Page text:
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Overriding vs


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Overriding vs. overloading

Letís take a different look at the first example in this chapter. In the following program, the interface of the method play( ) is changed in the process of overriding it, which means that you havenít overridden the method, but instead overloaded it. The compiler allows you to overload methods so it gives no complaint. But the behavior is probably not what you want. Hereís the example:


// Accidentally changing the interface

class NoteX

class InstrumentX


class WindX extends InstrumentX


public class WindError

public static void main(String[] args)

} ///:~

Thereís another confusing aspect thrown in here. In InstrumentX, the play( ) method takes an int that has the identifier NoteX. That is, even though NoteX is a class name, it can also be used as an identifier without complaint. But in WindX, play( ) takes a NoteX handle that has an identifier n. (Although you could even say play(NoteX NoteX) without an error.) Thus it appears that the programmer intended to override play( ) but mistyped the method a bit. The compiler, however, assumed that an overload and not an override was intended. Note that if you follow the standard Java naming convention, the argument identifier would be noteX, which would distinguish it from the class name.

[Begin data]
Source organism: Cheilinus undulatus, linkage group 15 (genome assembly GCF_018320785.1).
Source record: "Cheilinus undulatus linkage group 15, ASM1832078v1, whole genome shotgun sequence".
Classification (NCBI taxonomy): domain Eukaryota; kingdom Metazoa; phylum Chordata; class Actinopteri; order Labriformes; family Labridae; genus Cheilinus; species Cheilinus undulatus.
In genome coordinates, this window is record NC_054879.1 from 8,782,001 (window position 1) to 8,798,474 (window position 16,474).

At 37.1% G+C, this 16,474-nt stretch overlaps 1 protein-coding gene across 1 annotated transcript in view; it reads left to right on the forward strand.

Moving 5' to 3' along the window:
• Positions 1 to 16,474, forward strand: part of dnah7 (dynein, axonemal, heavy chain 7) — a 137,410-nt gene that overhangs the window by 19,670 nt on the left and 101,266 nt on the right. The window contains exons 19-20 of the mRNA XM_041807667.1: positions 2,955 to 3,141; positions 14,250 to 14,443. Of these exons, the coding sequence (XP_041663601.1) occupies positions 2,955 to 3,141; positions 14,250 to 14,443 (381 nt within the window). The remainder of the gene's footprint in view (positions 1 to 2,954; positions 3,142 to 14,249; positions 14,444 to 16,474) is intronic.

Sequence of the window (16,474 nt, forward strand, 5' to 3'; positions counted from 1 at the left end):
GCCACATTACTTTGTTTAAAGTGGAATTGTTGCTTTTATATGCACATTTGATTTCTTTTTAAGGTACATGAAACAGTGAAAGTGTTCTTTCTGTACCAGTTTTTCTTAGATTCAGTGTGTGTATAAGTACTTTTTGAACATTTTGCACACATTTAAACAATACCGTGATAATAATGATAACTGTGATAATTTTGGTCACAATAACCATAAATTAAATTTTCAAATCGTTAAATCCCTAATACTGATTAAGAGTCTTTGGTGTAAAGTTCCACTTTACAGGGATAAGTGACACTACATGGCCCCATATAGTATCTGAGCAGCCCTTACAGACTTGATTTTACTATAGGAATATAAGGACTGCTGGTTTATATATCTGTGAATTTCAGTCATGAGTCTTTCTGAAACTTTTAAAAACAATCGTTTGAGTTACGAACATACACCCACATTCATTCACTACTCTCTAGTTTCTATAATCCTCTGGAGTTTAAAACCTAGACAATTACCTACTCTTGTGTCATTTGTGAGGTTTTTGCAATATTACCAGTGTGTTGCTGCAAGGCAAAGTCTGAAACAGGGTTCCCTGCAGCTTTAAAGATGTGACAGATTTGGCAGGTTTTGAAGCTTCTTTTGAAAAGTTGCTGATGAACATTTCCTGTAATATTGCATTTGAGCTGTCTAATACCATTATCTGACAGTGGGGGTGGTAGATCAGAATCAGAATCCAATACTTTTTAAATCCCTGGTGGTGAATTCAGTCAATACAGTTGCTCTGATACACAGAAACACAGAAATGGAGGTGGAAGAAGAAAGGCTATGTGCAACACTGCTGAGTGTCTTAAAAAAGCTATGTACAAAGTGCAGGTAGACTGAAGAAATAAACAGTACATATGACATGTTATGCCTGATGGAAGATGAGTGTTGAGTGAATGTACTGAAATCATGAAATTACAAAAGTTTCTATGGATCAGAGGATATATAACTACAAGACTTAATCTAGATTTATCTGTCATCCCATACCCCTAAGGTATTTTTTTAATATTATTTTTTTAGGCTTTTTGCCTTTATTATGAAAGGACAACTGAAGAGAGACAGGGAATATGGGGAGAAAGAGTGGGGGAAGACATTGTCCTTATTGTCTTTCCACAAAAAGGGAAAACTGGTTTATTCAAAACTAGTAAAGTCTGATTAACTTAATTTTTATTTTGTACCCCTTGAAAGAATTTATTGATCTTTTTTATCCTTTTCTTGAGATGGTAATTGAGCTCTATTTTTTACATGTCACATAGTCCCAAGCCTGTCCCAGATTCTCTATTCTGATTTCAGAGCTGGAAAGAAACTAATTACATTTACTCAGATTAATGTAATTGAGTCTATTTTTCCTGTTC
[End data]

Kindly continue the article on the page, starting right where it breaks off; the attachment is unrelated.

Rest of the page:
In tune, the InstrumentX i is sent the play( ) message, with one of NoteXís members (MIDDLE_C) as an argument. Since NoteX contains int definitions, this means that the int version of the now-overloaded play( ) method is called, and since that has not been overridden the base-class version is used.

The output is:

This certainly doesnít appear to be a polymorphic method call. Once you understand whatís happening, you can fix the problem fairly easily, but imagine how difficult it might be to find the bug if itís buried in a program of significant size.

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